© StoneRoad 2014
A.Alex Fullick has over 17 years experience working in Business Continuity and is the author of numerous books, including “Heads in the Sand” and “BIA: Building the Foundation for a Strong Business Continuity Program.”





BCM/DR: Understanding Want and Need

15 01 2014

BIA results can help determine many aspects of the BCM/DR program to come; they validate what is required – and what’s not. And what’s required and what’s not is determined through the development of the various strategies and approaches that are created as a result of the BIA findings. However, that doesn’t stop individuals of all levels from believing they know what they require for their restoration and recovery strategy regardless of what the BIA findings state.

This is because many individuals have a difficult time comprehending that they may not be the most important area within the organization and thus, aren’t required to be available immediately. And if a department – or particular aspects of a department – aren’t required immediately after a disaster, many will disregard that fact and begin to state what they must have; what they want vs. what they actually need.

The difference between want and need is something that all BCM/DR practitioners must clearly understand and communicate to department leads; especially those responsible for acquiring, developing and implementing the various strategies required to address BIA findings.

A department that is not required to have its processes become immediately available after a disaster will want specific action to be taken so they can become available sooner but resources, BIA findings and cost will determine that it is not needed.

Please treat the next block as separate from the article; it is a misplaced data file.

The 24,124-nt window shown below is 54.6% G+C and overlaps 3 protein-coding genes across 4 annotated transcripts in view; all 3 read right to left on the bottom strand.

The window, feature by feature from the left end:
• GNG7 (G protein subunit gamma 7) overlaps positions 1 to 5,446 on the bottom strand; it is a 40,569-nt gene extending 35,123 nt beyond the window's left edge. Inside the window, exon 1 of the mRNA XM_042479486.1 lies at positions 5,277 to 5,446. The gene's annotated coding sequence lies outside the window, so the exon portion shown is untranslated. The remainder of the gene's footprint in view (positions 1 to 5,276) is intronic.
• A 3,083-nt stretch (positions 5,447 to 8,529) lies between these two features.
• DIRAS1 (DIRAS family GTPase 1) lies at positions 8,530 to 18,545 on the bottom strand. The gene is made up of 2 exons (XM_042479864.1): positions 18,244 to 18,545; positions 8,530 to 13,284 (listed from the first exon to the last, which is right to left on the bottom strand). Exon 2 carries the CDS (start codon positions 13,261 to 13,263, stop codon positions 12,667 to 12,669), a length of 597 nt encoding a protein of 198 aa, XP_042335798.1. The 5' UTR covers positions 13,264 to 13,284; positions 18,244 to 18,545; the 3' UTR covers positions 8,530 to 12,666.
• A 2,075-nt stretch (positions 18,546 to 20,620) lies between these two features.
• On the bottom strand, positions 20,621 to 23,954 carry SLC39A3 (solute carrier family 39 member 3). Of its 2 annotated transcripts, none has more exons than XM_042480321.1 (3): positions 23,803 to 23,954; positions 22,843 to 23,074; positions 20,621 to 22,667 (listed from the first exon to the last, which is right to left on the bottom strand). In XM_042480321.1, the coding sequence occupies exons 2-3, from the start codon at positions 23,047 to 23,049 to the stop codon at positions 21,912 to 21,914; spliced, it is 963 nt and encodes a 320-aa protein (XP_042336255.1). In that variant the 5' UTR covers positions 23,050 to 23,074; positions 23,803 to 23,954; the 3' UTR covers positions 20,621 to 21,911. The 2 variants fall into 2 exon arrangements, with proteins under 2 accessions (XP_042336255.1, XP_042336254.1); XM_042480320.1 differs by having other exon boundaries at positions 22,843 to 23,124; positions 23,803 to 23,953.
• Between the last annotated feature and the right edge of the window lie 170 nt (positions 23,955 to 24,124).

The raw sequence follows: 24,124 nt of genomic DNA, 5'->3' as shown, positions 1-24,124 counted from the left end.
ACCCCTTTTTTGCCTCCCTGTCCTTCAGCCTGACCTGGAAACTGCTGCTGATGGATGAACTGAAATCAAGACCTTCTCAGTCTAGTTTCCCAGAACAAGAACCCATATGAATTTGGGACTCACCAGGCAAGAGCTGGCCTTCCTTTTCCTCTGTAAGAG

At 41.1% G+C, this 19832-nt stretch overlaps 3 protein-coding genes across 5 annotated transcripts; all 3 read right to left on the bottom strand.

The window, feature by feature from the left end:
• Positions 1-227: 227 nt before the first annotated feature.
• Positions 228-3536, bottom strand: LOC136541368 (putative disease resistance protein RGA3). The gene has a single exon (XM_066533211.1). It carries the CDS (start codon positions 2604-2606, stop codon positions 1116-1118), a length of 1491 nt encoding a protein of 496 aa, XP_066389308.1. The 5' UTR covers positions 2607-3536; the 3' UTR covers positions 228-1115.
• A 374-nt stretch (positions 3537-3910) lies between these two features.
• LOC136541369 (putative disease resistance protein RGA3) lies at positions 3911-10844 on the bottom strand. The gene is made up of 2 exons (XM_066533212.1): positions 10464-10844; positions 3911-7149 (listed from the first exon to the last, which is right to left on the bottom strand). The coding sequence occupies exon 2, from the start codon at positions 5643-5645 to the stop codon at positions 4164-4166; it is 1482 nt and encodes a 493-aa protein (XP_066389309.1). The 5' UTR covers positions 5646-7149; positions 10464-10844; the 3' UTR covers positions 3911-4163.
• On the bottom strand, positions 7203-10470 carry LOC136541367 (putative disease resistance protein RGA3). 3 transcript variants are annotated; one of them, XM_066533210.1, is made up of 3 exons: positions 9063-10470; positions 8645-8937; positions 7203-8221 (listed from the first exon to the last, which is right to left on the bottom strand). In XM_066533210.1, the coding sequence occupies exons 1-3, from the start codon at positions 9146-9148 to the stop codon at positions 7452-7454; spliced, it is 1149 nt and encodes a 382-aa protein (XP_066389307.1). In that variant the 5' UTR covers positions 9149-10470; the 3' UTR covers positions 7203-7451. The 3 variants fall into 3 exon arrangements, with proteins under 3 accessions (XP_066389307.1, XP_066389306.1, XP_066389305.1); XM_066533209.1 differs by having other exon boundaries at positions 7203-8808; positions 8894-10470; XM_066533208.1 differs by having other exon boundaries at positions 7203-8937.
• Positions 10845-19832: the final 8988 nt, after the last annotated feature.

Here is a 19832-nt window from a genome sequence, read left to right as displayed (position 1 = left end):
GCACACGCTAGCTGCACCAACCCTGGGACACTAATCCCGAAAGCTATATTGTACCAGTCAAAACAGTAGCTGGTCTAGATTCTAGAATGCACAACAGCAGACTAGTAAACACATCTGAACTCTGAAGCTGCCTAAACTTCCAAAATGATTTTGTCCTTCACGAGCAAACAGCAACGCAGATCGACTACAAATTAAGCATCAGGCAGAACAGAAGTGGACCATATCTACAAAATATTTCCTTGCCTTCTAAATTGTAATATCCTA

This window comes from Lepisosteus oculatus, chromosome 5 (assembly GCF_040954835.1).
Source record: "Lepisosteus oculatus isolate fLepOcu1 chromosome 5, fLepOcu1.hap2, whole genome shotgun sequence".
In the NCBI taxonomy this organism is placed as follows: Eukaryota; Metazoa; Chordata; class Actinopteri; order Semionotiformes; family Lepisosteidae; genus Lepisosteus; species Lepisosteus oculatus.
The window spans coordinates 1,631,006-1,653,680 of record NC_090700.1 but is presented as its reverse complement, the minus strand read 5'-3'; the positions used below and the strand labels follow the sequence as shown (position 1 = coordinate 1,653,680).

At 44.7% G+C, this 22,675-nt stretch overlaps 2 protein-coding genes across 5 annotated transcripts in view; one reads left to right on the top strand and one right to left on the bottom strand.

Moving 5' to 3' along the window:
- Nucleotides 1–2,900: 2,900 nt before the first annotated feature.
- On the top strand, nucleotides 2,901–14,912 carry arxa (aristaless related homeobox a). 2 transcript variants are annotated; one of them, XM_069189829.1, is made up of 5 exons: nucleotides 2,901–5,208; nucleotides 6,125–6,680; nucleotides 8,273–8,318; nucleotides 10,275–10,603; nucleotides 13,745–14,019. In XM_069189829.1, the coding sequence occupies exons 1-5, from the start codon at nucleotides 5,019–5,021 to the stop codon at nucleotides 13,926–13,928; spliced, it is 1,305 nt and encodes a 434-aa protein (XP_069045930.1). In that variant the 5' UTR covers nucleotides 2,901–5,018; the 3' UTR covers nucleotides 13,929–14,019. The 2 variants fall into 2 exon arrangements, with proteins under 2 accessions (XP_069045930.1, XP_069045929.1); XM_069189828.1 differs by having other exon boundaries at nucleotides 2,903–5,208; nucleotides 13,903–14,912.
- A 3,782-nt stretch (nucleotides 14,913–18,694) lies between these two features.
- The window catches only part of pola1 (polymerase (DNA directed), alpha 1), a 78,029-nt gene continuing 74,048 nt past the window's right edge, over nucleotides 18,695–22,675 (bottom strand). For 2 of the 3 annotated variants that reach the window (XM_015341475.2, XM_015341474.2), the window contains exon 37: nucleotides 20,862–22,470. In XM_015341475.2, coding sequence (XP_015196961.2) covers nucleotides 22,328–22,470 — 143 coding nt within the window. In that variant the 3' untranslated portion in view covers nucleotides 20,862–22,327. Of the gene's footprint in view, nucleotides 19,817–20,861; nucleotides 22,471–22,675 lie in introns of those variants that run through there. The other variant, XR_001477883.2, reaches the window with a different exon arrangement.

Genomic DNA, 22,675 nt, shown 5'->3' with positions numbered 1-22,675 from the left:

Sometimes business people – even some IT personnel – will state they want something but there isn’t any information / data to back up their requirement. The BIA and resulting continuity, restoration and recovery strategies required to address those findings, determines what is needed and what isn’t. Here’s the difference between want and need:

• Need is based on what the agreed-to BAI findings state is required – based on the strategy developed. Then you know what you need and it separates from the want.
• Want is based on feelings and desire, and no one wants their department processes to be formally classed as not being required during a disaster – or at least not immediately required.

Need is something that if isn’t available, a department that wants to be up and running cannot be up and running because dependencies required to run the department (i.e. items that arrive from other departments) aren’t available or aren’t required based on BIA findings. So even then, when a department wants to be available, it still can’t become available because one of its dependencies aren’t needed. So even when people state they know what they want and what they believe they need, the BCM/DR professional must ensure that the strategy departments want aligns to the strategy the organization needs.

Make sure you know the difference and if asked why something isn’t provisioned for, you’ll understand – through the BIA findings – the reason.

© StoneRoad 2014
A.Alex Fullick has over 17 years experience working in Business Continuity and is the author of numerous books, including “Heads in the Sand” and “BIA: Building the Foundation for a Strong Business Continuity Program.”





The 4 R’s of Disaster

7 11 2013

When the director of technology states that the IT infrastructure is up and available after a disaster, many believe it means that an organization can now begin to operate as normal. This is not completely correct; it’s only part of the solution. It’s like a car salesman pointing out a car on the lot; just because it’s sitting there doesn’t mean it’s ready for use – you need gas, a key and other bits before it’s ready for use. So, just because the technology infrastructure is ready, doesn’t mean it’s ready for use.